One thing that gets lost in the rhetoric is that many of the solutions we have are already effective — they just need to be improved. And we have plenty of ideas that already help lift families out of poverty while encouraging them to work. Sounds perfect, right?
The Earned Income Tax Credit (EITC) is one such program. It provides a tax credit based on how much income a worker takes in — the more income they take in, the more benefit they get, up to a maximum point when it starts to phase out. This gives working people incentive to keep working rather than rely on assistance alone.
Through the removal of financial restrictions tacked onto certain marriage policies, President Barack Obama brings hope to low-income couples by acknowledging the financial and moral benefits marriage can have on America's society. Politico reports:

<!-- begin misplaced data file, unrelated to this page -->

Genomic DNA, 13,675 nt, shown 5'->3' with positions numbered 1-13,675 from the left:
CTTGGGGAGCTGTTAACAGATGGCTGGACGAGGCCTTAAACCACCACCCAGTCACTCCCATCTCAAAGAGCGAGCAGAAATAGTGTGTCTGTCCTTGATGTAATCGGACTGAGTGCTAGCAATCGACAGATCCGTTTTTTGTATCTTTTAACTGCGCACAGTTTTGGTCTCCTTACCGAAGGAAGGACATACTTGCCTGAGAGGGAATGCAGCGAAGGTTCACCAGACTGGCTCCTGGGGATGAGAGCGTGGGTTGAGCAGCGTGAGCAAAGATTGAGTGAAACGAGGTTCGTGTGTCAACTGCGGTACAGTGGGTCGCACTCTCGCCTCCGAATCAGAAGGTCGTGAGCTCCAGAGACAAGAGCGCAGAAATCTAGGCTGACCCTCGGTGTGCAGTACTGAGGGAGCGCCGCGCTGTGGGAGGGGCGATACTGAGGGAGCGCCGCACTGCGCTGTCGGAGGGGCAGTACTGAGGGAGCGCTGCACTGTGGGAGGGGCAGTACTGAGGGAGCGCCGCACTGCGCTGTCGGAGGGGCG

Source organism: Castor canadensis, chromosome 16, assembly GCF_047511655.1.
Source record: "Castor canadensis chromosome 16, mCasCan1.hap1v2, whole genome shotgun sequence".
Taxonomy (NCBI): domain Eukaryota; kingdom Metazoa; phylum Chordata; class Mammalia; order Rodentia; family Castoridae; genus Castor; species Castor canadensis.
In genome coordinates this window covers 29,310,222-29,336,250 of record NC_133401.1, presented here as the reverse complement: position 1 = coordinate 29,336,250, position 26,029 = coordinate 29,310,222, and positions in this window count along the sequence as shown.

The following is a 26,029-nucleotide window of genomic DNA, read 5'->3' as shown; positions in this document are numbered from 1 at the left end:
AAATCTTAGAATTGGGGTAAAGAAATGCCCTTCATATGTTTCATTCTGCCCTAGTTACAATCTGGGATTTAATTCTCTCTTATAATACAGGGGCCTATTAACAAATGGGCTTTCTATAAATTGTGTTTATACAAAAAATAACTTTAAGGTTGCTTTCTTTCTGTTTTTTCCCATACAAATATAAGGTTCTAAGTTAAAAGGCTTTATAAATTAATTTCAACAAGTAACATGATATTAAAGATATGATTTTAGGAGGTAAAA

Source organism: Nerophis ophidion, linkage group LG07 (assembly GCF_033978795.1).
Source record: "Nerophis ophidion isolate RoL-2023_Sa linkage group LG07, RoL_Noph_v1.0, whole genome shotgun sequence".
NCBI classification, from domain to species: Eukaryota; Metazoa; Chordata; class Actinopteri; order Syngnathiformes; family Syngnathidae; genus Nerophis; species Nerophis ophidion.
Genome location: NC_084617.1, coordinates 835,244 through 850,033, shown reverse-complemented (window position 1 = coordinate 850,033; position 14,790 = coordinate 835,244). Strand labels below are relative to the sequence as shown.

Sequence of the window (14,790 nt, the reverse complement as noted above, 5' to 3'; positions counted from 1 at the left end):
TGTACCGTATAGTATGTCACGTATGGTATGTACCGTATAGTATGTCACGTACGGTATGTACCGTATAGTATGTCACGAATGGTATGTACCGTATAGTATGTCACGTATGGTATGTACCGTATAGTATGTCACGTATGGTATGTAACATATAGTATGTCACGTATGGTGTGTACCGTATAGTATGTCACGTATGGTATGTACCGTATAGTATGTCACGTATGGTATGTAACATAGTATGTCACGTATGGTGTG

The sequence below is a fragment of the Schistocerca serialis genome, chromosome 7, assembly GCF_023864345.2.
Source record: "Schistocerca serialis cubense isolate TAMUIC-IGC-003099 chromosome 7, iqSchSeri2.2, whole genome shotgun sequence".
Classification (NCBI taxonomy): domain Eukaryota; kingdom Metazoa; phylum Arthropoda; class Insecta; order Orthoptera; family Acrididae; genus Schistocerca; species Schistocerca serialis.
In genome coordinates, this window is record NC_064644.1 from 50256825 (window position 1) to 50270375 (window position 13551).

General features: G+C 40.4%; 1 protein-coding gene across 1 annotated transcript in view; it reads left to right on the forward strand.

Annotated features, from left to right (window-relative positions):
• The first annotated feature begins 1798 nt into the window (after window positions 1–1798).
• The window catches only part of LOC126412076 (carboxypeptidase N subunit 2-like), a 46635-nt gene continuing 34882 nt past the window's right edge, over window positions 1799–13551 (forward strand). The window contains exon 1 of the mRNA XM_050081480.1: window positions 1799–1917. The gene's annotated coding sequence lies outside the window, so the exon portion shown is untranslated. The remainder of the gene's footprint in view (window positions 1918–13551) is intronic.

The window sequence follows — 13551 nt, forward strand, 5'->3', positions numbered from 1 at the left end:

Most benefits for low-income families phase out as income rises. Taken separately, these reductions are understandable and reasonable. But combined, they effectively act as high tax rates — reducing take-home pay for low-income workers — and create a disincentive to work harder. Low-income families can thus find themselves in a situation where receiving a raise or promotion results in losing more in benefits than they receive in additional earnings.
Read more here.
Low-income people are likely to spend additional income on food and basic consumer products. This is good for sales. When sales go up, so does hiring.
We don’t have to make a choice between helping low income people and helping small businesses. We can do both.
We all benefit when parents are able to feed and clothe their children.